You’ve always heard that Jesus never said anything about homosexuality, but you might be surprised to know that this is disputed among some theologians. While it’s true that Jesus never explicitly speaks about homosexuality — it was certainly commonly practiced in his day, and he would have encountered many homosexuals. In Roman sexual culture, men were free to take both male and female lovers, so long as they were in the “dominant” role. Preserving the patriarchy is what mattered, and oftentimes boys fell into the role sex-servant or prostitute. According to some progressive theologians, one bible story in particular — known as the story of the Roman centurion — sheds some light on “what Jesus would do” in such an encounter.
In both Matthew 8: 5-13 and Luke 7: 1-10, the account of the Centurion, or Roman Soldier who pleaded with Christ to heal his sick servant is told. Could it be possible that the servant was really the Centurion’s lover? Many theologians believe that the evidence is strong that this was the case. The Greek word used to describe the servant was “pais,” which translated has three possible meanings: “son”, “boy”, “servant,” or a particular kind of servant, which is a lover. Because Roman soldiers were forbidden from marriage, it was common practice for them to take a “pais” or younger male lover into their home.
There is an important distinction to be made between this sort of power-dynamic relationship that Jesus encountered and healthy gay relationships today — and no attempt should be made to equate the two, particularly in terms of the fight for equal marriage, but I digress. The question remains: what did Jesus do when he was approached by the Roman Centurion, who pleaded with him to heal his sick lover, a lover that was very much under his personal authority and control?
Jesus did not hesitate; he insisted that he should come at once to the soldier’s house and heal the servant. There were no words of judgment about the man’s sexuality or the power dynamic of the relationship. But the servant stopped him saying “Lord, I am not worthy that you should enter under my roof, but only say the word, and my servant shall be healed.” Jesus healed the man’s lover at once and then proclaimed, “Truly I tell you, I have not found anyone in Israel with such great faith.” (Matthew 10)
Interestingly, the words spoken by the Roman Centurion are the centerpiece of the Roman Catholic Eucharistic liturgy, and are paraphrased right before Communion is shared with the Congregation. “Lord, I am not worthy that you should enter under my roof, but only say the word and my soul shall be healed.”
While this passage is argued over by theologians, many try to point to the fact that Jesus often surrounded himself with “sinners” — such as prostitutes and tax collectors — and offered them healing and moments of grace, followed up by a command to “go and sin no more.” But this passage is quite different. Jesus holds the Roman Centurion up as a model of faith for all to follow, not as one to be forgiven of a great sin. There is no judgment of his sexuality or power-dynamic of the master/servant relationship, the unfortunate constraint of Roman laws at the time. It is the rest of Roman culture that he points to, who must take a look in the mirror. He drives home the point in the next lines of Matthew:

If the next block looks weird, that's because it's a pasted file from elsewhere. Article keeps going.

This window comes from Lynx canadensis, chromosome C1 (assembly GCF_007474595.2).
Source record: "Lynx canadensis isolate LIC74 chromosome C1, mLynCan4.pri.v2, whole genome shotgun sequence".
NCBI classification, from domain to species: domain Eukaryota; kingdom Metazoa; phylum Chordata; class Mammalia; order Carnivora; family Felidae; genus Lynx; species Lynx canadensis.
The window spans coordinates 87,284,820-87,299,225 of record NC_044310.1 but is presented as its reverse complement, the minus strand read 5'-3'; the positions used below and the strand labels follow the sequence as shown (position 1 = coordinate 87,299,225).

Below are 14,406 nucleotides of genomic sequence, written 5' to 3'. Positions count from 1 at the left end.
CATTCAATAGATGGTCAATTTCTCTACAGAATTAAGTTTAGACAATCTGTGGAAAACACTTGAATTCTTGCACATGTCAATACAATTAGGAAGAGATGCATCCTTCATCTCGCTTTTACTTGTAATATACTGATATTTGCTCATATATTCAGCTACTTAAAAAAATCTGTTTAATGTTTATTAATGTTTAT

“I say to you that many will come from the east and the west, and will take their places at the feast with Abraham, Isaac and Jacob in the kingdom of heaven. But the subjects of the kingdom will be thrown outside, into the darkness, where there will be weeping and gnashing of teeth.”
In other words, the people who are positive they know who is getting into heaven and who isn’t are seldom the ones who are on the right path. Jesus makes this point over and over again in the gospels and it’s arguably the topic covered the most. Those who judge others, hypocrites, and the arrogant are the ones that Jesus repeatedly chastises and warns.
Christianity is all too often used as a weapon against the LGBT community, but in the time of Christ, religion was also used as a weapon — which is how Christ famously met his end. But like the Centurion, even in his fractured and less than ideal relationship — limited by the laws of his time, LGBT people can be models of faith in their communities.
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Valency was born in San Francisco to hippie parents, but is a Chicago girl through and through. Ten years of Catholic school helped her develop a finely-tuned bullshit detector, as well as a love of all sorts of Catholic kitsch. Valency isn't fond of labels. She is, however, fond of embracing her many paradoxes, and walking the fine lines between religion and politics, with an eye turned toward postmodern religion, feminist theology, and challenging patriarchy from inside religious institutions. She lives on the northside with her two daughters and two female cats, and is always looking for more ways increase the estrogen in her household.